Rick: Yeah you know I just am setting a trip for my wife and my daughter and I was just sending her print-out copies in PDF form via email so she could have the reservations all in one directory there on her phone as well as printing them out. Remember phones die, batteries die, so having those print-outs along with you in some cases could be very useful. I know everybody loves the digital age but we’re not always connected to the Internet. The Internet doesn’t always work and our phone doesn’t always work.
Anne: Very true, very true. Insurance, if you’re going to purchase flight insurance or maybe you’re using your own insurance to cover your rental car, I mean we all know what you insurance company–actually do we?
Rick: Yeah a lot of people actually buy medical insurance additionally if they’re going to a different part of the country that isn’t supported by their insurance company for example. So all those numbers are very important that you have with you and organized very quickly in your phone. And you know I’ve been sort of one too to start flipping through and saying, “Oh my gosh, the person that was supposed to water our plants, I don’t have their phone number.” My wife’s asking to give them a call. Or I’ve seen my next door neighbor who actually does have a dog named Sparky have the same issue with their particular kennel.
Anne: Yeah you know all those personal numbers of people taking care of your stuff, people taking care of your animals. Make sure you’ve got that, I mean it’s so easy to forget in the last minute running around. And one last one is if you’re going overseas–do you do this Rick? Do you add consulate official contact? They say you should.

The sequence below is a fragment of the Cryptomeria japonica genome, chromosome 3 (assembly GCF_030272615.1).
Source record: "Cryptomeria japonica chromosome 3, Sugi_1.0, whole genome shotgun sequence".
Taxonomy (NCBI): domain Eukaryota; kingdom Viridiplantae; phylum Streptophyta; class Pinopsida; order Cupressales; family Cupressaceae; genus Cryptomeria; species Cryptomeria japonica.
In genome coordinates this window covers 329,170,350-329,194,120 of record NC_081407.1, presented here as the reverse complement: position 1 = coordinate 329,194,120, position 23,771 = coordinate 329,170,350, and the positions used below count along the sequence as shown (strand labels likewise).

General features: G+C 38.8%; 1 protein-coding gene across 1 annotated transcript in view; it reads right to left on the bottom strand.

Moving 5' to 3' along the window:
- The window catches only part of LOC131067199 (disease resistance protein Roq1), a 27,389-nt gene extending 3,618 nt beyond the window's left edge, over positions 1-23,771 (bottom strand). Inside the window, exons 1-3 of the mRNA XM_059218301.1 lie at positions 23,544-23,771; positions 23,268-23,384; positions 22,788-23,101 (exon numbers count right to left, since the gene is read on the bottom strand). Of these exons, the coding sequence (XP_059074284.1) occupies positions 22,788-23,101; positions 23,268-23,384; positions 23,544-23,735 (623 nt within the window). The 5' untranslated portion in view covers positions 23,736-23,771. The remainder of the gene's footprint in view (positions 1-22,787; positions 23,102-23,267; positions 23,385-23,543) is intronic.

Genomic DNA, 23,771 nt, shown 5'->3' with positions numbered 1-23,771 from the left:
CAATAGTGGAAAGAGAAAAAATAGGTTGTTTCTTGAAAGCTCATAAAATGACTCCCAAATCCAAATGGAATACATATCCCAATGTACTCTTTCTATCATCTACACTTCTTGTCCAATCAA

Rick: Yeah I usually–I haven’t in the past but it’s something that after doing some research on this, I absolutely would like to do. You need to have basically people that can help you in another country very quickly on speed dial. And that’s basically what you’re doing especially if you’re in a country that’s you know–that you’re not really used to. I just got back last week from the United Kingdom, I did not have the consulate number in my phone. But if I was going to a variety of other countries, I likely would and I’ve done that in the past.
Anne: Sounds good. Anyway so–
Rick: Yeah when I went to Russia a couple of times, I definitely had the phone number in there. It’s a little disconcerting you know when in some countries of the world they take your passport at the hotel. Sometimes they take your passport at the airport in the past I’ve had that happen. And that passport along with your phone with all those numbers in it can be a lifeline.
Anne: And it only takes a couple minutes to do this so go ahead and do it.
Rick: Yeah and I’d also note if you do all your important documents, you should actually take photos of them and stick them up in the cloud. So if you do lose your phone or whatnot, you have access to them. It’s very helpful.
Anne: Thanks Rick.